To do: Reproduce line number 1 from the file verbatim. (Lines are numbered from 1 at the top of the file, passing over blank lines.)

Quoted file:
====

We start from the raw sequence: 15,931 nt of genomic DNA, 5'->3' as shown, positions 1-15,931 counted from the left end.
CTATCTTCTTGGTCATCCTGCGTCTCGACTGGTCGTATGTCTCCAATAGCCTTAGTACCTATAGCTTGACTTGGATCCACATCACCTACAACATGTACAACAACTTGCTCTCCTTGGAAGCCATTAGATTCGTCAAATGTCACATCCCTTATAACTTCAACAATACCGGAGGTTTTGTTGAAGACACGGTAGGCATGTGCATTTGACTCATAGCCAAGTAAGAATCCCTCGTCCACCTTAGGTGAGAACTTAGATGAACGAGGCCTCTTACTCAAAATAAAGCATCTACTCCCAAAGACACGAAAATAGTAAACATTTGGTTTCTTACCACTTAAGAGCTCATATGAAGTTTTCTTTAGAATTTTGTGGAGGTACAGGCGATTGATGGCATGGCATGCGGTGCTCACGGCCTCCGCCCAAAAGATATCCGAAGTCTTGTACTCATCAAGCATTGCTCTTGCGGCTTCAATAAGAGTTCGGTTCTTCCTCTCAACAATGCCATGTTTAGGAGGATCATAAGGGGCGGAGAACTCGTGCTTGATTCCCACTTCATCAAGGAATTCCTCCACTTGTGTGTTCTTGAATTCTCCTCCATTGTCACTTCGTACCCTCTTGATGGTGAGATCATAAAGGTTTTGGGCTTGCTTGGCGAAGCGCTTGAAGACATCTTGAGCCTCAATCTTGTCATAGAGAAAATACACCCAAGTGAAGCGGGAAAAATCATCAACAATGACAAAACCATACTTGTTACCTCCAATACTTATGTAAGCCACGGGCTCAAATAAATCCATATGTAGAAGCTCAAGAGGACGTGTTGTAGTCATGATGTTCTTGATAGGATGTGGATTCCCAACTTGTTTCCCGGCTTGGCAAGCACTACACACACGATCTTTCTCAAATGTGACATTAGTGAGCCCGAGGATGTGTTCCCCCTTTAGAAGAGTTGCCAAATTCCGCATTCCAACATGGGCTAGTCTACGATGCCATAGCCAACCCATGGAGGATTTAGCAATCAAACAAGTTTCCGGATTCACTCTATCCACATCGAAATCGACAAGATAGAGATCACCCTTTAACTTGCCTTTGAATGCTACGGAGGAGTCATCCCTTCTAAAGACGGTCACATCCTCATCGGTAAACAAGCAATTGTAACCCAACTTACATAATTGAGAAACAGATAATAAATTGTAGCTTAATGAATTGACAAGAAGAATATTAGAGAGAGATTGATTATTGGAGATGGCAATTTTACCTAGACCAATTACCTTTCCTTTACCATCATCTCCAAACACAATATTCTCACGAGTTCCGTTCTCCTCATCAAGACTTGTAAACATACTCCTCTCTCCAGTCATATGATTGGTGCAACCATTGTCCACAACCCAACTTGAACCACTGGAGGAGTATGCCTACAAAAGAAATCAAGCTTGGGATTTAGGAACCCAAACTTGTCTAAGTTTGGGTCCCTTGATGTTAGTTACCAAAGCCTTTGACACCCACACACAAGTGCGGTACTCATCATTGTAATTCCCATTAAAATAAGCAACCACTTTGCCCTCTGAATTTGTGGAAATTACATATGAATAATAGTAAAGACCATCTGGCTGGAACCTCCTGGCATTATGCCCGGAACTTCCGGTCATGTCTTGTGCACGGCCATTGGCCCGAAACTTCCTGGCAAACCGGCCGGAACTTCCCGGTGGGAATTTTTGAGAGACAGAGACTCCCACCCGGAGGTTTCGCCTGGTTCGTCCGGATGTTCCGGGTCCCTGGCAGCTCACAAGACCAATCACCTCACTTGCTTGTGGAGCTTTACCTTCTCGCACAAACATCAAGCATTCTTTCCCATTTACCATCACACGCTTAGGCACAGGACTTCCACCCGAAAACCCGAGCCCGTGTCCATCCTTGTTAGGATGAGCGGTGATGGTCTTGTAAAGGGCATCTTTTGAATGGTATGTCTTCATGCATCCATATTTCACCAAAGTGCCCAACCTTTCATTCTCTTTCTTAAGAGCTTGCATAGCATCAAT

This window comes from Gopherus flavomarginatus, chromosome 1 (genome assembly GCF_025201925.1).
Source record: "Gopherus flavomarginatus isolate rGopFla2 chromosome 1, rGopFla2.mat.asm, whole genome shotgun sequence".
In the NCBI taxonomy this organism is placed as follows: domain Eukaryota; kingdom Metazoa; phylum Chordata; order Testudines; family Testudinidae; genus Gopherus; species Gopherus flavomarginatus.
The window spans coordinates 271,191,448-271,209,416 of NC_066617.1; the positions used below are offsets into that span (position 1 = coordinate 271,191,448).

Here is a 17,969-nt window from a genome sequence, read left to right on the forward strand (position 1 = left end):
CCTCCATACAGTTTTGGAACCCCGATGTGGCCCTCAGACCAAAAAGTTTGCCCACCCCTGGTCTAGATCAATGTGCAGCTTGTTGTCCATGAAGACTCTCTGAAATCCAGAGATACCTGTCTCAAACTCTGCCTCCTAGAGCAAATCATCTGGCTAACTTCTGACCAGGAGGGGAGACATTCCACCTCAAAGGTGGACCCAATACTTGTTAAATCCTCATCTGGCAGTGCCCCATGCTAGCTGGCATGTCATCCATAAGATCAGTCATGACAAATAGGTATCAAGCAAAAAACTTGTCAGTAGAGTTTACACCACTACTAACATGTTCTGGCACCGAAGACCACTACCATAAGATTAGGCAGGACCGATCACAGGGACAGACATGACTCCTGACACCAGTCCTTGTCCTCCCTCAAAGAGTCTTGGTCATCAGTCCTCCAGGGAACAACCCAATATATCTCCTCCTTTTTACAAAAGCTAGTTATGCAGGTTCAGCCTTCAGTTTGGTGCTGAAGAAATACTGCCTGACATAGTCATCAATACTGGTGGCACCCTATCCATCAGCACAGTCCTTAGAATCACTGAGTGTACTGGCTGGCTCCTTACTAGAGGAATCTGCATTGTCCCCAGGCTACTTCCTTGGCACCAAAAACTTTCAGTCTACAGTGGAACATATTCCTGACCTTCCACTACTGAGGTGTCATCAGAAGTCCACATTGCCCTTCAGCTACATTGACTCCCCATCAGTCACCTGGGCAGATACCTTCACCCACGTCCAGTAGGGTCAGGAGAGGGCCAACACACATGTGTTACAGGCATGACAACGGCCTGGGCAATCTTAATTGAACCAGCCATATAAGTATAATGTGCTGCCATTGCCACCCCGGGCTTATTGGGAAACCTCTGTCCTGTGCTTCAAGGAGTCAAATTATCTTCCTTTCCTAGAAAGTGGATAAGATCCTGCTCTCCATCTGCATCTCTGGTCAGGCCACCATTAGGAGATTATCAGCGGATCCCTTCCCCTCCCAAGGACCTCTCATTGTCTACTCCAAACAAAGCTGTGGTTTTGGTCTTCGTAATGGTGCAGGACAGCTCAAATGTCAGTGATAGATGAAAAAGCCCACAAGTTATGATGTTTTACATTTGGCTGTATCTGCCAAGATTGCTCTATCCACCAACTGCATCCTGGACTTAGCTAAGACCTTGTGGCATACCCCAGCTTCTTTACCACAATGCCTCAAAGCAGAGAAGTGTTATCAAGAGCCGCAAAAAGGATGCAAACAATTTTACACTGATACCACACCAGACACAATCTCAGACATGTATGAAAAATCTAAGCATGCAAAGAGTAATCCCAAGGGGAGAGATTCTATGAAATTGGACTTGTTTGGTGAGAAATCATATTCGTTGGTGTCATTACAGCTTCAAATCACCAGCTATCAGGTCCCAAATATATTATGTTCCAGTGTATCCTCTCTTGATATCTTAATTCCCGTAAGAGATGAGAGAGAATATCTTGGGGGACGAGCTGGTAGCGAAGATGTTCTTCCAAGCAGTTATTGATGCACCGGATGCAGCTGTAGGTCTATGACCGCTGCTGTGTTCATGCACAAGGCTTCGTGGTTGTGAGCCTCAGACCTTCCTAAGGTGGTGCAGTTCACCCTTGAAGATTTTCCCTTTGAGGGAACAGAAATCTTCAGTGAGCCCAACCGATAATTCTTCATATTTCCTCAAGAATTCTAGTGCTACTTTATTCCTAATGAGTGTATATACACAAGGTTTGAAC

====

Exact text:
We start from the raw sequence: 15,931 nt of genomic DNA, 5'->3' as shown, positions 1-15,931 counted from the left end.